Speedy pulse rate linked to heart disease risk: study

Many things can speed up a person’s heartbeat, including a sudden fright or drinking too much caffeine.

Many things can speed up a person’s heartbeat, including a sudden fright or drinking too much caffeine.

But having a fast heart rate all the time could be a predictor of premature death in people with underlying cardiovascular disease, researchers suggest.

In an analysis of data collected from more than 31,000 participants of two international studies, researchers found that people with the most rapid heart rate — more than 78 beats per minute — had an elevated risk of dying from a heart attack, stroke or heart failure.

“The study contributes to an already very large body of evidence that increased heart rate is associated with increased risk for cardiovascular events,” lead author Dr. Eva Lonn, a professor of medicine at McMaster University in Hamilton, said Tuesday.

Compared to study participants with the lowest heart rate — 58 beats per minute or less — those whose hearts pumped beyond 78 beats had a 39 per cent increased risk of having a heart attack or other major cardiovascular event, a 77 per cent higher risk of dying from such an event and a 65 per cent increased risk of death from any cause.

Lonn said subjects whose resting rate topped 78 beats per minute were also more than twice as likely to be hospitalized for heart failure compared to subjects with the slowest heartbeat.

To conduct the study, Lonn’s team analyzed masses of data from the ONTARGET and TRANSCEND trials, which were undertaken to see whether medications could reduce heart attacks, strokes and heart failure in patients with stable cardiovascular disease or diabetes with organ damage.

Those trials, led by McMaster’s Dr. Salim Yusuf, followed 31,531 patients aged 55 and older for almost five years.

As part of the study, participants had their resting heart rate measured on a regular basis, along with other tests, said Lonn, whose study results were presented at the Canadian Cardiovascular Congress in Montreal.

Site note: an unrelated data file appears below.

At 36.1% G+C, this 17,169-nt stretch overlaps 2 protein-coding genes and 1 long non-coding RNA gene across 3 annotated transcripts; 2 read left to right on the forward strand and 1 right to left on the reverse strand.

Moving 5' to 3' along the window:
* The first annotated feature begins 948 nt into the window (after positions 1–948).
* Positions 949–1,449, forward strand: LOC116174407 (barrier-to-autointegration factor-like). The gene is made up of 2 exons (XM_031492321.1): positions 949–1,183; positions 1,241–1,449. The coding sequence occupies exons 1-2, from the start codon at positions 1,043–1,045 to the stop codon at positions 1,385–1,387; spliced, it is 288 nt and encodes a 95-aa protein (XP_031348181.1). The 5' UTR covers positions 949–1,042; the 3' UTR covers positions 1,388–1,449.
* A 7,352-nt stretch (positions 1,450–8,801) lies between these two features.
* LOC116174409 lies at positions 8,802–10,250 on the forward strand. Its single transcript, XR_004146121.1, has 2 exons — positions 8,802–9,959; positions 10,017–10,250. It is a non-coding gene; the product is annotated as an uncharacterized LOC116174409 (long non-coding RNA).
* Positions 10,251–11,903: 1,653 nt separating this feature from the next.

Dr. Marco Di Buono, director of research for the Heart and Stroke Foundation of Ontario, said the study findings are important because they point to “a pretty strong indicator that’s very easy to measure.”

“So it’s as simple as going to your doctor’s office and them taking your resting heart rate,” he said Tuesday from Montreal. “It’s not something that’s going to be labour-intensive or resource-intensive.”

“And it can be pretty indicative of basically life-expectancy or future cardiovascular risk.”

While it’s not known definitively why a persistently speeded-up heartbeat can lead to heart attacks and other life-threatening events, there are a number of theories, said Di Buono. A high heart rate may end up fatiguing the heart muscle over time, leading to the organ’s inability to pump properly, a condition known as heart failure.

A rapid heartbeat may also increase pressure in the blood vessels, allowing blood clots to form and causing a heart attack, he hypothesized.

What is known is that lack of exercise, tobacco use and poor diet — one high in fat and sodium, low in fibre and fruit and vegetables — can result in an accelerated heart rate, he said, noting that highly fit athletes typically have extremely low resting heart rates.

Lonn said for some people, medications along with lifestyle interventions may be needed to slow the heart.

“If a patient already had a heart attack or something else and is at risk for future events, then it may be useful to discuss it with the doctor and to see in addition to everything else — blood pressure, cholesterol, smoking — whether anything needs to be done besides,” she said.

“If it’s somebody who is otherwise healthy, I wouldn’t tell them they have to take a medication. I would tell them to review what’s not optimum in their lifestyle, to take a daily walk or another form of exercise, (to see) if they’re really bothered by something that causes them to be stressed out.”

Di Buono said the important message for the average Canadian is to focus on making lifestyle choices that will keep the heart pumping at a relatively slow, steady pace to improve long-term cardiovascular health.

“So healthy eating, stopping smoking and leading an active lifestyle — that’s really the best thing that anyone can do.”

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